Christel M. J. Vermeersch November 2006

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# Christel M. J. Vermeersch November 2006 - PowerPoint PPT Presentation

Session V Instrumental Variables. Christel M. J. Vermeersch November 2006. An example to start off with…. Say we wish to evaluate a voluntary job training program Any unemployed person is elegible Some people choose to register (“Treatments”)

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Session V

Instrumental Variables

Christel M. J. Vermeersch

November 2006

An example to start off with…
• Say we wish to evaluate a voluntary job training program
• Any unemployed person is elegible
• Some people choose to register (“Treatments”)
• Other people choose not to register (“Comparisons”)
• Some simple (but not-so-good) ways to evaluate the program:
• Compare before and after situation in the treatment group
• Compare situation of treatments and comparisons after the intervention
• Compare situation of treatments and comparisons before and after
Voluntary job training program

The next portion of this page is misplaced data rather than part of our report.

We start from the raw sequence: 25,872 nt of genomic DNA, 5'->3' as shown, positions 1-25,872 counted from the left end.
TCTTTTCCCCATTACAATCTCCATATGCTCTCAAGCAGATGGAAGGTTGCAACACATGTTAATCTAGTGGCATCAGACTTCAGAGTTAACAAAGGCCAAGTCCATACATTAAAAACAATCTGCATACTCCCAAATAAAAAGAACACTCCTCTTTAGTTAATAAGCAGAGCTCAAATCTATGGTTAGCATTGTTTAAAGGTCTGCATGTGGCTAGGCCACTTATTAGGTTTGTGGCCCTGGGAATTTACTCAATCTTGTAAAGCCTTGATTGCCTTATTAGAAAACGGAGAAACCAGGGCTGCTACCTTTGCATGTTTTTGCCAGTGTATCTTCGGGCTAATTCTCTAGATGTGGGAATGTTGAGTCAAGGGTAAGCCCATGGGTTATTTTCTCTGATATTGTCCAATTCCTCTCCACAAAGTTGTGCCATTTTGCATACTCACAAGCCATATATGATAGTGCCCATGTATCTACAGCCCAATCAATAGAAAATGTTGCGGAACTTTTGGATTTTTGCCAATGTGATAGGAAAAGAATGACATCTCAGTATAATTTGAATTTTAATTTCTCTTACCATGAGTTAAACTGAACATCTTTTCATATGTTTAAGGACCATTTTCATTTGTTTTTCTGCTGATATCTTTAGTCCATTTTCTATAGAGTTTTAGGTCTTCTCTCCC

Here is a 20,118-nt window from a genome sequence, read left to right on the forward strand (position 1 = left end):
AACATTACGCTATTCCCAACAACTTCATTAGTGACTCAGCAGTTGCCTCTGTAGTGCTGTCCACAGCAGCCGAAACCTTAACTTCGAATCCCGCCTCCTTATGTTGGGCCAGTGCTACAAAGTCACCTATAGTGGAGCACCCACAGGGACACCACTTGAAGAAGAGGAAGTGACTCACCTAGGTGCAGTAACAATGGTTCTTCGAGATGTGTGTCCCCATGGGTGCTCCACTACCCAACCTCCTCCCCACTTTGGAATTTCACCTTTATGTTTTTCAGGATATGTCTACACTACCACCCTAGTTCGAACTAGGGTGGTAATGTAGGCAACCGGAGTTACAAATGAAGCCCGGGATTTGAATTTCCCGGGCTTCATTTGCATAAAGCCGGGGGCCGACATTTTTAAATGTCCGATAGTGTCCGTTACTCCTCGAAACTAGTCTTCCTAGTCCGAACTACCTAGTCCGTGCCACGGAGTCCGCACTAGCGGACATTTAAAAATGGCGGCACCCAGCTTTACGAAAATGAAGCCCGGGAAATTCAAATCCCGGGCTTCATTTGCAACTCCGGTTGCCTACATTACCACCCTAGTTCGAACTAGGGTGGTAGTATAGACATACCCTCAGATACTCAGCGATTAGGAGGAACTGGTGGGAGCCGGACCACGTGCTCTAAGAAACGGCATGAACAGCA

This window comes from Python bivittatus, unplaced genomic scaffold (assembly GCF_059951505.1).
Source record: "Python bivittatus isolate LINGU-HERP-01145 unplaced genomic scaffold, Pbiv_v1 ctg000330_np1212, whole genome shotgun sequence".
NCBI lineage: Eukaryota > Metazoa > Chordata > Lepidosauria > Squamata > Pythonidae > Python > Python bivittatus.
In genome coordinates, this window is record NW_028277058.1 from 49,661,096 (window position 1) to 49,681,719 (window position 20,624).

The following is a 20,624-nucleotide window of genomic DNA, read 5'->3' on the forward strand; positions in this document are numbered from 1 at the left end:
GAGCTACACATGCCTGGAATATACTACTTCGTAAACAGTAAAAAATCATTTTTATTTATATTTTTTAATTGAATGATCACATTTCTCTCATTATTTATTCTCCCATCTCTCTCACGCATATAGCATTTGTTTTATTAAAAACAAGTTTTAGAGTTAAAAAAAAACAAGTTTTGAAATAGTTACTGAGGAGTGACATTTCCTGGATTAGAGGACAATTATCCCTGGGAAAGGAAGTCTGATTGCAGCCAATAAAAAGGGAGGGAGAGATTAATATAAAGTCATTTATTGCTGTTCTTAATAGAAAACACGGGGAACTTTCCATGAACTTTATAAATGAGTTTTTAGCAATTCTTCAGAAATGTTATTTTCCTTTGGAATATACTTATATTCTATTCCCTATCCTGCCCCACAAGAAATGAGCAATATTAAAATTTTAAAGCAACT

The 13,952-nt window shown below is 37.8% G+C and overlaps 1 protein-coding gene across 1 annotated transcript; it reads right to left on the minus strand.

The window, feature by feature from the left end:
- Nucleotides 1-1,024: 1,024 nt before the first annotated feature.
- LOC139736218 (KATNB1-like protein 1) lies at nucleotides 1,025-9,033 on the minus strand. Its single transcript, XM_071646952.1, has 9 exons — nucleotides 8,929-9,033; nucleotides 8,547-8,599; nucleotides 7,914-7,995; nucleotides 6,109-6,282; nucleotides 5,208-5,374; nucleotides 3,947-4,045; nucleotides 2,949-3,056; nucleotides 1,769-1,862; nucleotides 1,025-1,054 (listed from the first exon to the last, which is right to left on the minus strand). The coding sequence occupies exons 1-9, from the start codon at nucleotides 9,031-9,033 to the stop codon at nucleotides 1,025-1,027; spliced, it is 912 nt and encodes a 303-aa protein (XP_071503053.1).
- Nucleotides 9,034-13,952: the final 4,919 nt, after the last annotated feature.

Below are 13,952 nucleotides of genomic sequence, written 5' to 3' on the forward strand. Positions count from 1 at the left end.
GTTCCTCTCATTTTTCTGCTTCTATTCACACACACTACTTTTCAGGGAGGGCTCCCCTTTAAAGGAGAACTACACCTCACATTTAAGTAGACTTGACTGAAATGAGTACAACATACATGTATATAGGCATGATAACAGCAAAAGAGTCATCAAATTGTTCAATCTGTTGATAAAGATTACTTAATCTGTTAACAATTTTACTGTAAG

• Say we decide to compare outcomes for those who participate to the outcomes of those who do not participate: a simple model to do this:

Where T = 1 if person participates in training

T = 0 if person does not participate in training

x = control variables ( exogenous & observable)

• ? Why is this not working properly?
Voluntary job training program
• Say we decide to compare outcomes for those who participate to the outcomes of those who do not participate: a simple model to do this:

Where T = 1 if person participates in training

T = 0 if person does not participate in training

x = control variables ( exogenous & observable)

• 2 problems:
• Variables that we omit (for various reasons) but that are important
• Decision to participate in training is endogenous
Problem #1: Omitted Variables
• Omitted variables
• “forgotten” characteristics – we didn’t know they mattered
• Characteristics that are too complicated to measure
• Examples:
• Motivation
• Talent
• Information
• Opportunity cost of participation
• The full “correct” model is:
• The model we use:
Problem #2: Endogenous Decision to Participate
• Participation is a decision variable  it’s endogenous

(It’s not given from above)